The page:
Despite drawbacks like emissions, hydrogen combustion can be a viable alternative to hydrogen fuel cell technology in specific applications. Although hydrogen combustion doesn’t produce carbon dioxide (CO2) emissions, it generates nitrous oxide (NOx) emissions when hydrogen combusts with nitrogen gas (N2). However, hydrogen fuel cell efficiencies usually exceed 50%, while hydrogen combustion yields an efficiency of 25-30%.
Critical Factors in Decarbonization
Weight plays a pivotal role when comparing hydrogen fuel cells to battery storage, especially for long-haul freight transport. For equivalent energy storage, hydrogen fuel cells are lighter than batteries, enabling hydrogen fuel cell-equipped trucks to transport similar tonnage as diesel trucks. Hydrogen tanks refuel much faster than recharging truck batteries, maximizing drive time for long-distance routes.
Variety of Options
Supported by government initiatives and global projects, the hydrogen industry is set for rapid expansion.
Hydrogen technology in long-haul freight trucks presents a significant opportunity to decarbonize a key transportation segment. Hydrogen-powered trucks offer shorter refueling times and longer travel distances between stops compared to battery-electric trucks. For instance, a Swiss-based fleet of hydrogen-powered trucks has covered over 3 million miles since 2020. Major consumer goods companies are also testing hydrogen-powered semi-trucks to replace their diesel fleets.
More hydrogen fuel cell applications are being explored in public transportation, exemplified by New York City receiving a grant for its first two fuel cell buses and supporting fueling stations. These buses are anticipated to transport passengers by the end of 2024.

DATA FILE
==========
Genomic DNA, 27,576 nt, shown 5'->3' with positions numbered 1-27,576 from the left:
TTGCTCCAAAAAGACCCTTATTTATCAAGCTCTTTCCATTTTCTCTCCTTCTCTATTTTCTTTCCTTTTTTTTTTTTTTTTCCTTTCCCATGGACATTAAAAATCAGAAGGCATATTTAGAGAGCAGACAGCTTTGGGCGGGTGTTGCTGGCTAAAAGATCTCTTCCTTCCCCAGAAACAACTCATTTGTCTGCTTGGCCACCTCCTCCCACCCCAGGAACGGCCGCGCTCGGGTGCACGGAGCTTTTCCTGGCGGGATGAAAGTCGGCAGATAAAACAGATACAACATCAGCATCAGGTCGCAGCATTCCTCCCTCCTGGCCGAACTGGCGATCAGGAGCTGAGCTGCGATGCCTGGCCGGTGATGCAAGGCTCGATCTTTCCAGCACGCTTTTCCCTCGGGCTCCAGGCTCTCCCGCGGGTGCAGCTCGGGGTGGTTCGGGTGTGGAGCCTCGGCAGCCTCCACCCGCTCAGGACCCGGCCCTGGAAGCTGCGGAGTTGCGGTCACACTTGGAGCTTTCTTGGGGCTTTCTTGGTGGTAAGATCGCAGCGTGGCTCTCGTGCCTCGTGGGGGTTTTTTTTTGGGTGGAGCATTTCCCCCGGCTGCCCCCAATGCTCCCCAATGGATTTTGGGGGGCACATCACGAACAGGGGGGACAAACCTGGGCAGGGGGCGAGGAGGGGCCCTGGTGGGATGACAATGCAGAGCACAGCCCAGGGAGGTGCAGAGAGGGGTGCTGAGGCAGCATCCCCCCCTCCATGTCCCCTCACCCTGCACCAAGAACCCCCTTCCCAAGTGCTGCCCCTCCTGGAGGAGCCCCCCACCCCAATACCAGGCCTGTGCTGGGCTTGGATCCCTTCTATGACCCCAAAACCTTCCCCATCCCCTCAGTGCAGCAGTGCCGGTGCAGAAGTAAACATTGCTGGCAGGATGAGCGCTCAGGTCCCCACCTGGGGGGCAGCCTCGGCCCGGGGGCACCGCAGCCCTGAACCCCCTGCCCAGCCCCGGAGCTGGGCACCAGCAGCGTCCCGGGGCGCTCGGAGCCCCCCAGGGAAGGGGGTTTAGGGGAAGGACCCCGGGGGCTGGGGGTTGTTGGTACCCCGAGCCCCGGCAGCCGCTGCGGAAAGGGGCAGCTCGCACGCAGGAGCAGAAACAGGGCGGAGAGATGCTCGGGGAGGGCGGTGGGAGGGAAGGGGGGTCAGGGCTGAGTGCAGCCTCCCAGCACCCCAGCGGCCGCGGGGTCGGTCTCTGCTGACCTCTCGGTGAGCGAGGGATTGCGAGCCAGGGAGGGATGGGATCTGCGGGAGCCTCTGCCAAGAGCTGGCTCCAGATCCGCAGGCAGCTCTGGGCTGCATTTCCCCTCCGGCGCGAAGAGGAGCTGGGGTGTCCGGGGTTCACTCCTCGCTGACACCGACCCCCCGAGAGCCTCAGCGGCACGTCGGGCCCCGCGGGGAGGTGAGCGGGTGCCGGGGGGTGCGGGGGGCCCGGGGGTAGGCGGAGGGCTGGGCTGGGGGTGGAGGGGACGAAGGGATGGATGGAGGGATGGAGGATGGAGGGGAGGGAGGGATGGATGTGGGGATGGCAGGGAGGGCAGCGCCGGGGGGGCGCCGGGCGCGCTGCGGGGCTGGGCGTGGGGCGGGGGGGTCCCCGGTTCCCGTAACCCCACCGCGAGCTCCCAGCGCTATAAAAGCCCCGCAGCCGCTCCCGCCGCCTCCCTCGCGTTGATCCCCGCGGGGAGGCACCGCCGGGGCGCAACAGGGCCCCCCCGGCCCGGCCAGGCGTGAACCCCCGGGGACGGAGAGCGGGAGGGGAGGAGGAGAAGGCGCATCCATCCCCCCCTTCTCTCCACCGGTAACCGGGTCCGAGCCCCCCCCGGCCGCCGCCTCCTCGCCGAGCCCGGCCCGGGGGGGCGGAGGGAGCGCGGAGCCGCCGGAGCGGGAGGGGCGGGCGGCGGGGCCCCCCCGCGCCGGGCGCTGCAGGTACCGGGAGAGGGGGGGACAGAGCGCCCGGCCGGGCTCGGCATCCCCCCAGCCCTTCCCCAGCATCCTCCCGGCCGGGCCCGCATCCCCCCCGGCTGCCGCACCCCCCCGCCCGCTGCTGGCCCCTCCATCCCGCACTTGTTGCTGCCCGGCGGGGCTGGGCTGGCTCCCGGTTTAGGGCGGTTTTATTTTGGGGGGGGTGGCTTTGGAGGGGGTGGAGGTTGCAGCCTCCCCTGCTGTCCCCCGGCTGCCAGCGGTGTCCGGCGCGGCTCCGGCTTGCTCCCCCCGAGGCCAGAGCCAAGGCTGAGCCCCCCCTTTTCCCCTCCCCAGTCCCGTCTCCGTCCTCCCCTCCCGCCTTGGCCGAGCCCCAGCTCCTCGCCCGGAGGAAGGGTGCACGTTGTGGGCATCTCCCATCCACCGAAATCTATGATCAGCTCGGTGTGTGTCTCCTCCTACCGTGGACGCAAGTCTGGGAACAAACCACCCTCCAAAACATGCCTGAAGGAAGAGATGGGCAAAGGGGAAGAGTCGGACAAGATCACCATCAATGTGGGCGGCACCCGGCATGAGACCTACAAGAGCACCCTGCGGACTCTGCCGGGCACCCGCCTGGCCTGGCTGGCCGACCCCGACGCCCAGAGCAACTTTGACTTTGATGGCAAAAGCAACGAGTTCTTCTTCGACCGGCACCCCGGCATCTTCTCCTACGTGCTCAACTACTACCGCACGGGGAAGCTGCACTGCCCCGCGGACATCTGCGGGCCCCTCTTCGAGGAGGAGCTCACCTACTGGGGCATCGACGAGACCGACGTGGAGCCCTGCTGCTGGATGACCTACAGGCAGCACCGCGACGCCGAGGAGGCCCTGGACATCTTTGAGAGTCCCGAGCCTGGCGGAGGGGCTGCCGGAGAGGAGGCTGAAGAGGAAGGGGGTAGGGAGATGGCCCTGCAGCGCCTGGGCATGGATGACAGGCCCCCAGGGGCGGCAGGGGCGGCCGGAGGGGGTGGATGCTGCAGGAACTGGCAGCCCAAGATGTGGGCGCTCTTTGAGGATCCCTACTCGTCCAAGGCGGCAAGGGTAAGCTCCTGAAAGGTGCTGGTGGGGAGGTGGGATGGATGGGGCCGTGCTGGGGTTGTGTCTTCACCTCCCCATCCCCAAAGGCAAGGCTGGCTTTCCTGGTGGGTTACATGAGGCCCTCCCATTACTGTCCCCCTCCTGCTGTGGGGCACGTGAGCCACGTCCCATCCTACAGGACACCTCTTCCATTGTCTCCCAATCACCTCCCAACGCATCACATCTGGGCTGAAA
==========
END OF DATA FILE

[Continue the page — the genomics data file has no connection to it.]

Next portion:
Integrating hydrogen fuel cell electric generators in passenger trains can replace diesel-electric locomotives. These trains will carry sufficient hydrogen for long-distance travel, enabling spacing of hydrogen refueling infrastructure and easing the transition to hydrogen fuel cell technology.
“Hydrarail,” utilizing on-board hydrogen fuel, has already been introduced. In Germany, a passenger train powered by hydrogen fuel cell traveled 1,175 kilometers without refueling its hydrogen tank in 2018.
Charting a Greener Course
Relying solely on one technology risks slowing the transition to a zero-emission future for transportation. Both green hydrogen fuel cell-electric and battery-electric vehicle technologies hold promise in substantially reducing the sector’s greenhouse gas emissions. Instead of an “either/or” scenario, the future lies in adopting both technologies, given their unique advantages that suit various transportation segments.
Although not as extensively developed as battery-electric technology, green hydrogen demonstrates potential in addressing key transportation needs. With strategic investments across the entire value chain, the hydrogen industry can efficiently upscale its technologies and infrastructure, steering us closer to the carbon-free future we strive for.